The real focus of my visit this region, however, was to explore Gonarezhou National Park, and over the course of 3 nights I came to really appreciate what the park has to offer. To my mind it is comparable to many of the great parks of Africa, and should certainly be talked about in the same breath as Hwange and Mana Pools, Zimbabwe’s premier game viewing destinations. It is both beautiful and varied in terms of scenery, and boasts fantastic game viewing, from large elephant and buffalo herds to the full range of major predators (lion, leopard, wild dogs, cheetah and hyaena). Bird life is also prolific, enhanced by the different ecosystems in the park, from riverine forest and wetlands to mopane woodland, granite hills and Cretaceous sand veld. I was in fact so enthused by this exclusive and wild park that we are featuring it on our website and in our annual newsletter.
My visit included a night at the lovely Chilo Gorge Safari Lodge, followed by two nights camping on their Ivory Trail safari. Chilo has a spectacular location on the Save River with access to some of the best game viewing areas in the park. However it was the Ivory Trail camping that I really loved. Old school camps, where it feels like you are the only people in the park, totally surrounded by nature. A small friendly team provided warm water when needed and delicious meals. In the evening we sat around the camp fire and listened to rival lion prides claiming their ground. We picked out nightjars and Scops owl calling close by, whilst at 03h00 one night the resident Impala herd alerted us to the presence of a predator. My money was on a leopard, of which there are plenty, but our early morning drive revealed lion tracks.
One afternoon we drove up onto a vast sandstone massif, and sat spellbound on top of the famous Chilojo Cliffs, watching elephants in the Runde River far below. On the way down we surprised a lone cheetah that showed us a turn of speed as it put some distance between us. The animals of Gonarezhou are not habituated to humans and vehicles like in many places, so this is genuine wild Africa still. I was hosted by Clive Stockil, an ardent conservationist and safari operator who has spent his entire life in Zimbabwe’s lowveld. He was a fountain of knowledge on the park, and remarkable at identifying birds, and is available to guide private safaris for anyone interested in that extra level of history, geology and conservation. All in all, a hugely successful and rewarding visit and I would highly recommend Gonarezhou to anyone seeking a little adventure and exclusivity combined with beautiful scenery, great game viewing and interesting birding.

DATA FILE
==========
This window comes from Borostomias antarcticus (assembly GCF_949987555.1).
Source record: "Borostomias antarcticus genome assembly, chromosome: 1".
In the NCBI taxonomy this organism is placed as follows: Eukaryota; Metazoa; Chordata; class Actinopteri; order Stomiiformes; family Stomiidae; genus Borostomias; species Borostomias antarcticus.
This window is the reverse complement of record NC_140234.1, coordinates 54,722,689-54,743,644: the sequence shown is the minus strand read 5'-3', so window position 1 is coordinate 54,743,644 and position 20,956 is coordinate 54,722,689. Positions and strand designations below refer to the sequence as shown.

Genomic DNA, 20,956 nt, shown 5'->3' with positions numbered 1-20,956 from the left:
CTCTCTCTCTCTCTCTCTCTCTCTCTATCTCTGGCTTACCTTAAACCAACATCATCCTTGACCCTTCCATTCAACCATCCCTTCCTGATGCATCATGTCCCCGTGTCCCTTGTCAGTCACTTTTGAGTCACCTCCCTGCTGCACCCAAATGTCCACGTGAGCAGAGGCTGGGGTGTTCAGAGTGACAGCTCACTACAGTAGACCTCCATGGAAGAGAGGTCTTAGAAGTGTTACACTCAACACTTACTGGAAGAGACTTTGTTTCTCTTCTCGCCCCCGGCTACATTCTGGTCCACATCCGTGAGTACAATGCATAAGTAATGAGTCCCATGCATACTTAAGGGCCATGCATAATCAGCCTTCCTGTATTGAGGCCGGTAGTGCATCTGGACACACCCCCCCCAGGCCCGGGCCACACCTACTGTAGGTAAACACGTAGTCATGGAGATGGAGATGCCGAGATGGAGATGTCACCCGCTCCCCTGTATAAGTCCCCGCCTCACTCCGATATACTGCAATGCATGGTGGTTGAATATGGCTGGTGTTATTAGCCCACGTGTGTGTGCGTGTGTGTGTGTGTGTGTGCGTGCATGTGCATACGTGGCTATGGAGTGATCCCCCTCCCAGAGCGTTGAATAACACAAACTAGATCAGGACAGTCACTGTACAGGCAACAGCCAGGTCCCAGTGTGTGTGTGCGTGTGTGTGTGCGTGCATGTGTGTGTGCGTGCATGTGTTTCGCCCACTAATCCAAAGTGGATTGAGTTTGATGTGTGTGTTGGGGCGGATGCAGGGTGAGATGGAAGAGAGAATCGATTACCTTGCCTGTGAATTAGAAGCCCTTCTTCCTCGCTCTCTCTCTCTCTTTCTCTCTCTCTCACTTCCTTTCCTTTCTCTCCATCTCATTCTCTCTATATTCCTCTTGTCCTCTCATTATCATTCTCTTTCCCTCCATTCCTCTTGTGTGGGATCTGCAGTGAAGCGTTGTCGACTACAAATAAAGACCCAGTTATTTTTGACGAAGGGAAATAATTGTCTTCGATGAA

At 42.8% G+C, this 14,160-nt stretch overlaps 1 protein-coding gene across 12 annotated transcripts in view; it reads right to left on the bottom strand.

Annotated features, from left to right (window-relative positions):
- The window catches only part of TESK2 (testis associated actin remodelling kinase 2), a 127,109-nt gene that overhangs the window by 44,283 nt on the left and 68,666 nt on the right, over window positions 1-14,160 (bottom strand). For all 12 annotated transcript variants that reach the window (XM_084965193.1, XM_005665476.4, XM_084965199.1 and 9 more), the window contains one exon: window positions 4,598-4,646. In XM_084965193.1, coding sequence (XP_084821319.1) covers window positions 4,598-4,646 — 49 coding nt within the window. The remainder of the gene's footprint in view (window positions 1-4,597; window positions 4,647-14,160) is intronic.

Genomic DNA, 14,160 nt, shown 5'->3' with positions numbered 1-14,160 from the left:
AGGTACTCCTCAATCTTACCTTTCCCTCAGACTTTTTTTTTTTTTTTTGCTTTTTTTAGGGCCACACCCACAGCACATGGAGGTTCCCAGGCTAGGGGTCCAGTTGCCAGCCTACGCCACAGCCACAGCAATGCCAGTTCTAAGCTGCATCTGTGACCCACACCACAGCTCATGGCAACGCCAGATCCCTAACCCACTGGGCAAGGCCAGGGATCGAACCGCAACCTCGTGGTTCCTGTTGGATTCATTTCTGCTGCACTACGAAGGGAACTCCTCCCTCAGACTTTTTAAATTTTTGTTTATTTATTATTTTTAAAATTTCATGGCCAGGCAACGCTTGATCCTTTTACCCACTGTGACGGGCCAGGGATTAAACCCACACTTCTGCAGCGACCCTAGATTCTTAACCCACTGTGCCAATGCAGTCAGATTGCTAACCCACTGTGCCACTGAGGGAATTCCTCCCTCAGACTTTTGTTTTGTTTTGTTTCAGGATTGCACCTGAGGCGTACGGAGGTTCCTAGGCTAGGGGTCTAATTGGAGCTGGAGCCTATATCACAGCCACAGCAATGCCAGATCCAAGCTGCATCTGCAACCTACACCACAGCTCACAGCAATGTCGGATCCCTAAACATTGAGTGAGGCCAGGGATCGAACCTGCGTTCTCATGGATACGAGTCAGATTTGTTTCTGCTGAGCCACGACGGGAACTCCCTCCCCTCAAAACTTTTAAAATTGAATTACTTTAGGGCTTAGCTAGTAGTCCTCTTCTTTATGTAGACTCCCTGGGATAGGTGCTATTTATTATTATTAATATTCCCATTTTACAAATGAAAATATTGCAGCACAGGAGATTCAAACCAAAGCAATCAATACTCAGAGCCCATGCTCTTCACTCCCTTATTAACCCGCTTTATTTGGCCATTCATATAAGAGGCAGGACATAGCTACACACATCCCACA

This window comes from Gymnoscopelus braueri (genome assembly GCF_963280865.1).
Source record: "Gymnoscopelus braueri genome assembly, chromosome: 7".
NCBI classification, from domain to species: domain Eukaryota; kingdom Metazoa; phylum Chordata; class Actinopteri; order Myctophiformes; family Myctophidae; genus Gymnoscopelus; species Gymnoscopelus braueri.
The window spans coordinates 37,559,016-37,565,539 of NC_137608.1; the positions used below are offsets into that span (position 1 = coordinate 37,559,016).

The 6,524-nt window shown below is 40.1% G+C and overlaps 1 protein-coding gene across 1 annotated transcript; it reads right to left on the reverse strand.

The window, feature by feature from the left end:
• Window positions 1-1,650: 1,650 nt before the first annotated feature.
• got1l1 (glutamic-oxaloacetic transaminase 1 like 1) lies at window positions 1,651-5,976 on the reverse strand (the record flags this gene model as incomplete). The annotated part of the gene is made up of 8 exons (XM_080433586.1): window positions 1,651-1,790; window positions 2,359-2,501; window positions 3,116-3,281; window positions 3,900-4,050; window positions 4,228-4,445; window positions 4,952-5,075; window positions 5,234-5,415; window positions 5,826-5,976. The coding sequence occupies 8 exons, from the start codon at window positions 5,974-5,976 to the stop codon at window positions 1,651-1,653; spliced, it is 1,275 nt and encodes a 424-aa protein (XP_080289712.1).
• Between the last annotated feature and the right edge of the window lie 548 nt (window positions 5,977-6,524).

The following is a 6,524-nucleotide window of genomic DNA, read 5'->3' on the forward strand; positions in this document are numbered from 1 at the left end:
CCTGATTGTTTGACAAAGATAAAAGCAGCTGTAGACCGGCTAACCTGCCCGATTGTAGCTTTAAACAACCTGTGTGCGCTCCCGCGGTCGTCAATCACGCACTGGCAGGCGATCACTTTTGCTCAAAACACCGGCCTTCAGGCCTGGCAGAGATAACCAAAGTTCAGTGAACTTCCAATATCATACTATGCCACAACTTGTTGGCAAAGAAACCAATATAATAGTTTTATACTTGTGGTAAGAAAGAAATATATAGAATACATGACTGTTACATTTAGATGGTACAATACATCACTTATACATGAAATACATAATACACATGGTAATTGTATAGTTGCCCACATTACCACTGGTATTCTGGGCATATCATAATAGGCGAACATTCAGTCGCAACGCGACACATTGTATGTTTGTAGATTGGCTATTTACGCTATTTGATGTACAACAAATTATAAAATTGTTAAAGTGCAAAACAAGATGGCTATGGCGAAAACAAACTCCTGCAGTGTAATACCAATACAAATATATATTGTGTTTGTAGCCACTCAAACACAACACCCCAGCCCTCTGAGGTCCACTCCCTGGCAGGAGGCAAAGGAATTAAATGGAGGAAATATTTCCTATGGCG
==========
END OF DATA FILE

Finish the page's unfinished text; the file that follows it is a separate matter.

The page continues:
After a short stop in Masvingo, where I wanted to see the marvellous Great Zimbabwe Ruins (well worth a visit for anyone travelling through the country and specifically with interests in culture, history and archaeology) and have some lunch at Norma Jeanes, an old school country hotel overlooking Lake Kyle, my final destination in Zimbabwe was the Matobo Hills National Park, close to Bulawayo.
Known for its rock art, rhino conservation and for being home to the resting place of Cecil Rhodes, Matobo Hills also offer beautiful granite scenery and excellent birding. I enjoyed an excellent morning rhino walk, where we tracked a mother and calf white rhino, and I thoroughly enjoyed visiting World’s View, where Rhodes is buried into the top of a granite hill. The scenery was magical and hearing about the history of the region was enthralling. The Matobo Hills do not offer traditional big game viewing, but they offer a rewarding mix of culture, scenery, birds and game, which very much compliments the more game intensive regions of Zimbabwe. In particular, it is only a 4 hour drive from Matobo Hills to Hwange National Park, and a further 2 hours to Victoria Falls, so combining these three regions is a natural option to consider.
Rob visited Kavinga Safari Camp, Kanga Camp, Goliath Camp, Camp Mana, Little Ruckomechi, Ruckomechi Camp, Little Vundu, Vundu Camp, Zambezi Expeditions, John’s Camp, Nyamatusi Camp and Nyamatusi Mahogany, Chikwenya, Sapi Explorers Camp, Sango Safari Lodge and Tented Camp, Singita Pamushana, Chilo Gorge Safari Lodge, Chilo Tented Camp, Chilo Ivory Trail, Norma Jeanes, Big Cave Camp and Amalinda Lodge.